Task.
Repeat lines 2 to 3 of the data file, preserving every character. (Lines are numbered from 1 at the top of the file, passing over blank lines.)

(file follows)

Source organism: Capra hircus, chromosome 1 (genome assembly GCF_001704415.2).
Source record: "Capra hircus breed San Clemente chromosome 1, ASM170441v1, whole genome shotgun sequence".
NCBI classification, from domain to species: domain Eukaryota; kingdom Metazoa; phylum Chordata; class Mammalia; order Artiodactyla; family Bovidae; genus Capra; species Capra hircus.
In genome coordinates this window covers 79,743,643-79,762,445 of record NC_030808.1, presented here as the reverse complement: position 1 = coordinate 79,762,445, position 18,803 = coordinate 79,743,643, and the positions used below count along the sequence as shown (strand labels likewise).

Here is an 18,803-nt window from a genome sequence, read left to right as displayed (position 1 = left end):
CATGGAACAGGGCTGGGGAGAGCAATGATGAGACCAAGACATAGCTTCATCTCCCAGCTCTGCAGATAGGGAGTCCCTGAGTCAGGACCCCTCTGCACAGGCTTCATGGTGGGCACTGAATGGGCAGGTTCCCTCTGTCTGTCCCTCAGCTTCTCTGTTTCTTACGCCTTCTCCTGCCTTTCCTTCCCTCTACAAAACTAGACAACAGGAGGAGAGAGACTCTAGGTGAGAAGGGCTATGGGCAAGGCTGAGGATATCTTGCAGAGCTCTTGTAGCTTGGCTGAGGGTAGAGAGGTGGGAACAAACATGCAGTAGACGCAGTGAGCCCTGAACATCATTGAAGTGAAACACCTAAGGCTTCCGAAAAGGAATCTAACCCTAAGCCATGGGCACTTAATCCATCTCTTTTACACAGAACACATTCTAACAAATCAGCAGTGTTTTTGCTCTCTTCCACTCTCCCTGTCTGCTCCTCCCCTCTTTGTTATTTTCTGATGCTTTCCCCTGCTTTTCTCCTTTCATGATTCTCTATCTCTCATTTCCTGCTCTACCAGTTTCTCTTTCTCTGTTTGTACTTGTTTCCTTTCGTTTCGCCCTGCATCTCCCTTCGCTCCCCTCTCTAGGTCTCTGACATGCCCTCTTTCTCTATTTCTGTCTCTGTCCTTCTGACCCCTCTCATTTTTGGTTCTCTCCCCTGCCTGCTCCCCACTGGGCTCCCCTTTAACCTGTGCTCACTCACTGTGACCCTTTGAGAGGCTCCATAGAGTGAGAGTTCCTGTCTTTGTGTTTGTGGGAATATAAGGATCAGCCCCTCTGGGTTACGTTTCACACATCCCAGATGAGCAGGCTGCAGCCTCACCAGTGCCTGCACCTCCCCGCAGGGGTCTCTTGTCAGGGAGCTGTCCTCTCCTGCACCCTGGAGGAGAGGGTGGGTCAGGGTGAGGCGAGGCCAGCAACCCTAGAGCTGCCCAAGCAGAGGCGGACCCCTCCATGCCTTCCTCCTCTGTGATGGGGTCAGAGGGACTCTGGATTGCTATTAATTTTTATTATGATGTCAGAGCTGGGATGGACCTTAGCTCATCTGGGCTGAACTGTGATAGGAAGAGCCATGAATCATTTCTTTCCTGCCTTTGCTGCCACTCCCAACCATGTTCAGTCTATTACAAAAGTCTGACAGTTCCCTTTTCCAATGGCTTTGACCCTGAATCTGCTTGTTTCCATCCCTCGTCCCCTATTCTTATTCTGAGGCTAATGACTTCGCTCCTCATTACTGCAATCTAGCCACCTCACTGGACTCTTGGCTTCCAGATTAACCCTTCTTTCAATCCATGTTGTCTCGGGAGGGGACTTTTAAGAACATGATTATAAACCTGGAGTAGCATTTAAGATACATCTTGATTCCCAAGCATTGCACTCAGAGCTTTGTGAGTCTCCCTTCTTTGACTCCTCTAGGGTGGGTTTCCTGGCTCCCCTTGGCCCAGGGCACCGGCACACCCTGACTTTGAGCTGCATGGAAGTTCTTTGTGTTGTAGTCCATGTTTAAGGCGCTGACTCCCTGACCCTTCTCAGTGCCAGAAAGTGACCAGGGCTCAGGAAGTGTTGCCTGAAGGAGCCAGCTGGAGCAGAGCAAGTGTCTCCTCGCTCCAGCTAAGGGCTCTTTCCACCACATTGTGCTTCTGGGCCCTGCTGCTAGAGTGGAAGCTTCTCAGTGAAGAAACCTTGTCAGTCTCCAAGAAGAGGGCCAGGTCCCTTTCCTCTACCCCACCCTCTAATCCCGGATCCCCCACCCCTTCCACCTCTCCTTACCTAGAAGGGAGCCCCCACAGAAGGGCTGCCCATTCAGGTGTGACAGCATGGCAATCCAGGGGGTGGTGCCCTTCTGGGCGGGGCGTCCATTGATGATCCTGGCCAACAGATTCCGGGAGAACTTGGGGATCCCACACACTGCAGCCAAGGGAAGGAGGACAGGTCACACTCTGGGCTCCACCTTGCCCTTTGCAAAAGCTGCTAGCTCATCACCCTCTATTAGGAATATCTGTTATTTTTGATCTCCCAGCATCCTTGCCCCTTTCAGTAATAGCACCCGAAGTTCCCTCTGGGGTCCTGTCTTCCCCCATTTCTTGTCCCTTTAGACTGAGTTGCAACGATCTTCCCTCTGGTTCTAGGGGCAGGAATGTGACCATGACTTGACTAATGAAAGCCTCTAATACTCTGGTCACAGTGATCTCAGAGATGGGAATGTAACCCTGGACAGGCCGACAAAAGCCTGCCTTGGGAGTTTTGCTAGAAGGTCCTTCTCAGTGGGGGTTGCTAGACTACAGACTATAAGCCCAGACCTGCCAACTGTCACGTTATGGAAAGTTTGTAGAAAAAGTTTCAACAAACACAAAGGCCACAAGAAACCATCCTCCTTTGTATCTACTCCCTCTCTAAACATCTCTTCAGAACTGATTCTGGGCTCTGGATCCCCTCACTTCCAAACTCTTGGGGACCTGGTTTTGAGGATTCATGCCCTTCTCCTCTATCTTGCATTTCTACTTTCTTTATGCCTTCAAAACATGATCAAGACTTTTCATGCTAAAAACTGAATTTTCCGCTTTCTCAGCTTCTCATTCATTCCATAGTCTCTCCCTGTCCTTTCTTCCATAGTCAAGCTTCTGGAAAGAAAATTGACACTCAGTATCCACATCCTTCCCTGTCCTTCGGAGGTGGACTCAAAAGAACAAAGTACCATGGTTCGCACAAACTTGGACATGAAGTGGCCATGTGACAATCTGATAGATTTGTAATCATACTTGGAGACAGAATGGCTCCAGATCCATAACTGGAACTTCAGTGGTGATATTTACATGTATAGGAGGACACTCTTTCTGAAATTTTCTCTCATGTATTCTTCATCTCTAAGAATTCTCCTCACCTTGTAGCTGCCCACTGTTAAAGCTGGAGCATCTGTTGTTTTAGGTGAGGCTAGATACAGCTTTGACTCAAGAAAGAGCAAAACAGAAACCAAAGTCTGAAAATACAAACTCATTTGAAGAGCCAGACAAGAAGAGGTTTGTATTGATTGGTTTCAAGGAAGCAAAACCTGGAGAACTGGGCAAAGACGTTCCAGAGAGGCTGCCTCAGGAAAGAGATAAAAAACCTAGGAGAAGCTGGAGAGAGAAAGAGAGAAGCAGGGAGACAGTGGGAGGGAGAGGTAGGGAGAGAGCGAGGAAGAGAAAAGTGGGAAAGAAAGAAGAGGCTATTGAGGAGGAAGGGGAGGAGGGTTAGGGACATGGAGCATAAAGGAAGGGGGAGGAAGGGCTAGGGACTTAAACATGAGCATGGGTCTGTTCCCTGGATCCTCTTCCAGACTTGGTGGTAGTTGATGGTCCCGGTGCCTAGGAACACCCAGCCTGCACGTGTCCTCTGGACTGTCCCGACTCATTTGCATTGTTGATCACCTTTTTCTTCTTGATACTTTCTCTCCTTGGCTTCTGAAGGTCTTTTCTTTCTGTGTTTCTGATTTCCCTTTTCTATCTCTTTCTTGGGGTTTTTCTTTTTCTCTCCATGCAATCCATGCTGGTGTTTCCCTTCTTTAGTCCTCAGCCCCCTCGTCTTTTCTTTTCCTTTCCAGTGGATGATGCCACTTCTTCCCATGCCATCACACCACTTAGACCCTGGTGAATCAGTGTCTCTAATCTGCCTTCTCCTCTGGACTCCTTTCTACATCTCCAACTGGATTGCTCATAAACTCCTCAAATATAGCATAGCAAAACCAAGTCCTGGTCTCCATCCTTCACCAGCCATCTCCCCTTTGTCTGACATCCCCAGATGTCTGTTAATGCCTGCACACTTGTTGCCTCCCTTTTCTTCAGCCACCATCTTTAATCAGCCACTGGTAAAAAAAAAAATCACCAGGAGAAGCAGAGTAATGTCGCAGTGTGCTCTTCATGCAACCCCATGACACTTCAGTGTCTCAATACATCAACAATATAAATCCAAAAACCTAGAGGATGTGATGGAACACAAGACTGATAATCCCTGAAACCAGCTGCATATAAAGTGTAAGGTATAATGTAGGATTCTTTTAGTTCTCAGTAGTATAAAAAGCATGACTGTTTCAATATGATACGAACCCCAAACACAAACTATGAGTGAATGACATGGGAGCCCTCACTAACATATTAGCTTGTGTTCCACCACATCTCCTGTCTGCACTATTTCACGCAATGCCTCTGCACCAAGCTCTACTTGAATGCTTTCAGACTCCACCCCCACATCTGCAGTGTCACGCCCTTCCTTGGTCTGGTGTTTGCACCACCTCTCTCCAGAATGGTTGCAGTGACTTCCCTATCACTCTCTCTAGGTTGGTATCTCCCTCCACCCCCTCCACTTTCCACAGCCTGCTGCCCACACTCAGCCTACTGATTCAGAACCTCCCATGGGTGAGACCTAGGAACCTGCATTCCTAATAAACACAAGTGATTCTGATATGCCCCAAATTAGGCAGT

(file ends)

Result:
Source record: "Capra hircus breed San Clemente chromosome 1, ASM170441v1, whole genome shotgun sequence".
NCBI classification, from domain to species: domain Eukaryota; kingdom Metazoa; phylum Chordata; class Mammalia; order Artiodactyla; family Bovidae; genus Capra; species Capra hircus.